Ottawa (AFP) - Canada's supreme court on Friday unanimously struck down a ban on doctor-assisted suicide for mentally competent adults suffering from an incurable disease, reversing a decision on the books since 1993.
The ruling was, however, suspended for one year to allow lawmakers an opportunity to enact new rules surrounding the divisive issue.
The court ruled that an earlier ban on the practice was too broad, saying it wrongly applied to more people than the small group it was meant to protect -- "vulnerable persons from being induced to commit suicide at a time of weakness."
It noted that making it a crime to assist another person who is "grievously and irremediably ill" in ending their own life had left the sick with only two options: suicide "often by violent or dangerous means," or suffering until natural death.
"The choice is cruel," the court concluded.
Nothing in the court's ruling indicated that doctors would be compelled to take part in assisted suicide if asked by a patient.
"Physician-assisted death is the existential and moral issue of our time," said Conservative member of Parliament Steven Fletcher.
Fletcher, who is a paraplegic, had proposed loosening the ban on doctor-assisted suicide last year, and said he looked forward to working to revise the rules.
Fletcher said he agreed with the court, but favors maintaining regulations to prevent abuses.
The ruling Tories will "take the time to thoughtfully review this very important decision," Attorney General Peter MacKay said, recognizing that there is "a wide and obviously very emotional range of perspectives on this issue."
It was not immediately clear if a new law would be proposed before or after Canada's general election in October, or if doctor-assisted suicide would become an election issue.
The Canadian Medical Association said it would consult with the government on a new framework.
The CMA "recognizes that there are rare occasions where patients have such a degree of suffering, even with access to palliative and end of life care, that they request medical aid in dying," it said in a statement.
"We believe in those cases... that medical aid in dying may be appropriate."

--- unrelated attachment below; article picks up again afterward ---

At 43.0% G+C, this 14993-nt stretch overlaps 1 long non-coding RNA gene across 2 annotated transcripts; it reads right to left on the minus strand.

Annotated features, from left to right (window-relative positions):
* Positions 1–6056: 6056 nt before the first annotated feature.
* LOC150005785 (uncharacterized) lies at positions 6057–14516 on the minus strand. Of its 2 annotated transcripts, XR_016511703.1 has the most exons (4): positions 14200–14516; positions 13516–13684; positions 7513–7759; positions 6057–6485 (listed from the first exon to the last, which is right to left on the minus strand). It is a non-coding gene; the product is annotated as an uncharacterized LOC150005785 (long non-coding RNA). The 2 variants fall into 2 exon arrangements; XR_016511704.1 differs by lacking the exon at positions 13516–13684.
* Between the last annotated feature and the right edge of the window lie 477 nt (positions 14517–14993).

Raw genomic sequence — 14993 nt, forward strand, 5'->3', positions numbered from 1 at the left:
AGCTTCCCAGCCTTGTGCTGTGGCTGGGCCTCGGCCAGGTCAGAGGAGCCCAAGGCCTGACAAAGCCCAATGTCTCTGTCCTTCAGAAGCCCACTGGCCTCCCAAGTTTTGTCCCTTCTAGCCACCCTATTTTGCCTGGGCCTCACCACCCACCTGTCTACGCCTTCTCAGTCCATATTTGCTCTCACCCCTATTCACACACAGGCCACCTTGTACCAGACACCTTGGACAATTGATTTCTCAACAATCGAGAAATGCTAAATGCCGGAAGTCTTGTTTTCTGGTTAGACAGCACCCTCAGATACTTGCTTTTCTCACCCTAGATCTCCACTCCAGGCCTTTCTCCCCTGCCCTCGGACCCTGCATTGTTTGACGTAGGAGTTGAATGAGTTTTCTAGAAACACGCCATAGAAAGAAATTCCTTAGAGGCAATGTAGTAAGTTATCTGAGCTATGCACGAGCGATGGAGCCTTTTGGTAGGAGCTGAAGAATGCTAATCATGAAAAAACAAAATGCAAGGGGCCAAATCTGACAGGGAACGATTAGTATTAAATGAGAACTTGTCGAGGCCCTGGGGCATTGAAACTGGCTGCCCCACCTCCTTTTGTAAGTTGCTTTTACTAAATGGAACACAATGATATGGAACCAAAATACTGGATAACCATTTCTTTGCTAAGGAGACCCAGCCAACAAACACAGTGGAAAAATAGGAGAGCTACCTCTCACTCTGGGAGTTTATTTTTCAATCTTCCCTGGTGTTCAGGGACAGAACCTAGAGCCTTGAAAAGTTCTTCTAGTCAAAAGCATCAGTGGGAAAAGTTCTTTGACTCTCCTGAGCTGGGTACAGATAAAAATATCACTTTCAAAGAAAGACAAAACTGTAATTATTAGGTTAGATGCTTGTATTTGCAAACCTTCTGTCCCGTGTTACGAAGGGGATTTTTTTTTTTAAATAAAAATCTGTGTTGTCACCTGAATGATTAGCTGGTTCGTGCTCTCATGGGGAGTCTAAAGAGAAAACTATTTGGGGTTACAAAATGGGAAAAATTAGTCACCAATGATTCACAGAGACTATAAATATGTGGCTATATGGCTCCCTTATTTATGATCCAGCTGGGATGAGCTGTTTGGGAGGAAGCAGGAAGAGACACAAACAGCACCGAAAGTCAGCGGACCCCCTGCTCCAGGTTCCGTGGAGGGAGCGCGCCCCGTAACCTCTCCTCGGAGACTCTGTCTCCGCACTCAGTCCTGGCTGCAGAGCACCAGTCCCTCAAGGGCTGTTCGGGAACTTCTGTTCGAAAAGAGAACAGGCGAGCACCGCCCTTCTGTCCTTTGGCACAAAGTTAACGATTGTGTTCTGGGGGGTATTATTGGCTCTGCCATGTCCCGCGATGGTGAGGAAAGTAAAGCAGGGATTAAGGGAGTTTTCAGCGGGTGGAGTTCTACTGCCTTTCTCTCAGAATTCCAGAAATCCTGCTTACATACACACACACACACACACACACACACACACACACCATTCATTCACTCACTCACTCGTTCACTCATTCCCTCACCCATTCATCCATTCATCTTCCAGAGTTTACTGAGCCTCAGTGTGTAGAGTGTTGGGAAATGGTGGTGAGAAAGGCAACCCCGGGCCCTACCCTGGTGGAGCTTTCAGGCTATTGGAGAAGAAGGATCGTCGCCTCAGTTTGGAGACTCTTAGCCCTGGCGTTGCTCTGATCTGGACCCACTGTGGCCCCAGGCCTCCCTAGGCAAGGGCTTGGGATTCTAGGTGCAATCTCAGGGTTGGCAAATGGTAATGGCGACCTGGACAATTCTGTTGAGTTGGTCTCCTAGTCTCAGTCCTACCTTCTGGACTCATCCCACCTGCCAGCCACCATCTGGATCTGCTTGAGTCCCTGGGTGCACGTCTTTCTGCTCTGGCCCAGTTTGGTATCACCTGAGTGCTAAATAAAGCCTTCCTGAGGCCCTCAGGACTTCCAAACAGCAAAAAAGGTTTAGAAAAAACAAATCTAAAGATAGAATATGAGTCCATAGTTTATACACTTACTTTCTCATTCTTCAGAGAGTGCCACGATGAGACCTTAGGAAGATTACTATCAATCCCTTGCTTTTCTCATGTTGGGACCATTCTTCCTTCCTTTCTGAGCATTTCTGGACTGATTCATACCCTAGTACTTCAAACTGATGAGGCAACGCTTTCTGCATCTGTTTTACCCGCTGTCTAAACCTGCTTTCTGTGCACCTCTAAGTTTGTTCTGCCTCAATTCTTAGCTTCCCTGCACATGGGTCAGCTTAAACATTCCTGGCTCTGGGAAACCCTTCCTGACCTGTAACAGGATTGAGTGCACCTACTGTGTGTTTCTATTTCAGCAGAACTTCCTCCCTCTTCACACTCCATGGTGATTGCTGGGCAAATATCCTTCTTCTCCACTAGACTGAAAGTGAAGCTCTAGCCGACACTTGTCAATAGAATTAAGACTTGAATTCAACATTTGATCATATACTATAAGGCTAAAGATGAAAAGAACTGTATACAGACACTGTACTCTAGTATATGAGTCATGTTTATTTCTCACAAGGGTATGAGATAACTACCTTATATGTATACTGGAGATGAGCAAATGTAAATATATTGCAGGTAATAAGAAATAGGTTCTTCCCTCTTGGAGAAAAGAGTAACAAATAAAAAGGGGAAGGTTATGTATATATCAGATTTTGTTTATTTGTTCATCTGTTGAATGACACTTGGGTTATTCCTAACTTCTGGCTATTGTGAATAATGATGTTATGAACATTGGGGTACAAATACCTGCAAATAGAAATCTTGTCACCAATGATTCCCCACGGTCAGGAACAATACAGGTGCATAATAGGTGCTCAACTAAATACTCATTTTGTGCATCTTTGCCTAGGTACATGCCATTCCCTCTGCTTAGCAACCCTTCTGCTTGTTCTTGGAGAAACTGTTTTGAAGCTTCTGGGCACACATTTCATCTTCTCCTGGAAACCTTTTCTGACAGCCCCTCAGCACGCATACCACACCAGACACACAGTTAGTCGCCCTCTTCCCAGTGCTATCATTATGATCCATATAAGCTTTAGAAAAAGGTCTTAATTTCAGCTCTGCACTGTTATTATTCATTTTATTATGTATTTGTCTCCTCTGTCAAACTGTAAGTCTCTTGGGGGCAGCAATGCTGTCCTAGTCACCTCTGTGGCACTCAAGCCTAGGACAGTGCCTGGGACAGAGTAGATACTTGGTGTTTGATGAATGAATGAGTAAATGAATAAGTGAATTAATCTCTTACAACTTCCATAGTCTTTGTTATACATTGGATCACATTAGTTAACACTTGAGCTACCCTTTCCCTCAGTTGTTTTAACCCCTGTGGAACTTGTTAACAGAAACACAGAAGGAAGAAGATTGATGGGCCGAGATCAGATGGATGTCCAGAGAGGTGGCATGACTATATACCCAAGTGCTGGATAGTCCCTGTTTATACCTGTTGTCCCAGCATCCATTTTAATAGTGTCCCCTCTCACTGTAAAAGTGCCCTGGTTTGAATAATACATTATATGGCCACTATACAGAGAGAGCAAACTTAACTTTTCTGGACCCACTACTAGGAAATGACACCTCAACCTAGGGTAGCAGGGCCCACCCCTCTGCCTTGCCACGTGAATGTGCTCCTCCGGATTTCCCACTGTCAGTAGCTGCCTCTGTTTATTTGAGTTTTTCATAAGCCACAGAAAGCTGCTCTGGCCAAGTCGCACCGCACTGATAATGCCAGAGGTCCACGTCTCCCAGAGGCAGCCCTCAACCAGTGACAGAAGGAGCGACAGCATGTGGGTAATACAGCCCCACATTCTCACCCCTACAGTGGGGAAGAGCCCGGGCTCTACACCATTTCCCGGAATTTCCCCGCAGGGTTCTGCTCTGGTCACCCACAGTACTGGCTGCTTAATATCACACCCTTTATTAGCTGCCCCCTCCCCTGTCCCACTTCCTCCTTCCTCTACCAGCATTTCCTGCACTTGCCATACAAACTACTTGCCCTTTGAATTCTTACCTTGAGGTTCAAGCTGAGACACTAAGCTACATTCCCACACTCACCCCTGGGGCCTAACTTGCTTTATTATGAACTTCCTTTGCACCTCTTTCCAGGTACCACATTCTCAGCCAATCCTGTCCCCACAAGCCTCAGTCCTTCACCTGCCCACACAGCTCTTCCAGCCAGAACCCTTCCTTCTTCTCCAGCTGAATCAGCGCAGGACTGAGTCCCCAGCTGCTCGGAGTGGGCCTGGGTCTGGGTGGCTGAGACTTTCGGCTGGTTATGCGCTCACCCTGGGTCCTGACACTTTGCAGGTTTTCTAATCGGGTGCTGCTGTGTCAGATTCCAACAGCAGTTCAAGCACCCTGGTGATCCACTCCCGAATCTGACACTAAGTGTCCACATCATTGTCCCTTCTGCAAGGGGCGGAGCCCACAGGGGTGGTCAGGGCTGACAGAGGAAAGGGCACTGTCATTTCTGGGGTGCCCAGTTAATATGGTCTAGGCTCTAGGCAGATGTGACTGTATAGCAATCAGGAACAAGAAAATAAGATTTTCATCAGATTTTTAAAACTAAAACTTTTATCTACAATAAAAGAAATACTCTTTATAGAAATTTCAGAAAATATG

- Court about-face -
A legal challenge of the ban was brought by the families of two women in the western province of British Columbia who have since died, and was supported by civil liberties groups.
One of the women, Gloria Taylor, died of an infection after suffering from amyotrophic lateral sclerosis (ALS), also known as Lou Gehrig's disease.
Taylor said she did not want to "live in a bedridden state, stripped of dignity and independence," nor did she want an "ugly death," according to trial transcripts.
The other woman, Kay Carter, traveled to Switzerland, where she was allowed to commit doctor-assisted suicide, saying before she died that she was terrified at age 89 of "dying inch by inch."
The Supreme Court's decision reverses its own 1993 ruling in the case of Sue Rodriguez, a pioneer in the fight for the right to die in Canada.
At that time, the court expressed concern about protecting vulnerable persons, but in its new ruling pointed to changed Canadian social values.
In the more than two decades since the original ruling, debate on the issue has not abated, with parliament voting down several motions seeking to decriminalize assisted suicide.
But recent polling shows a strong majority of Canadians -- 85 percent -- support the right to die.
Some form of assisted suicide is legal in Belgium, Luxembourg, the Netherlands and Switzerland, as well as a handful of US states including Oregon.
- 'Tremendous victory' -
"This is a tremendous victory for human rights and for compassion at the end of life," Grace Pastine of the British Columbia Civil Liberties Association said outside the court.
"What this decision means is that Canadians who are suffering unbearably at the end of life will have a choice now, the choice to seek the assistance of a physician if their suffering becomes unbearable."
She thanked publicly men and women "with serious diseases like terminal cancer, Huntington's disease, and multiple sclerosis" who testified in favor of repealing the ban by sharing their "personal and heart-wrenching stories with this court."
"This decision has come too late for many of them," she said. "May they rest in peace and may their families find solace in knowing that this case is going to be their enduring legacy."
There remains, however, fierce opposition to loosening the rules.
Amy Hasbrouck of the rights advocacy group Not Dead Yet said she is "alarmed" by the "naive" decision handed down by the country's top court.
"This decision endangers the lives of lots of Canadians," Hasbrouck said. "When you are vulnerable, you need protection."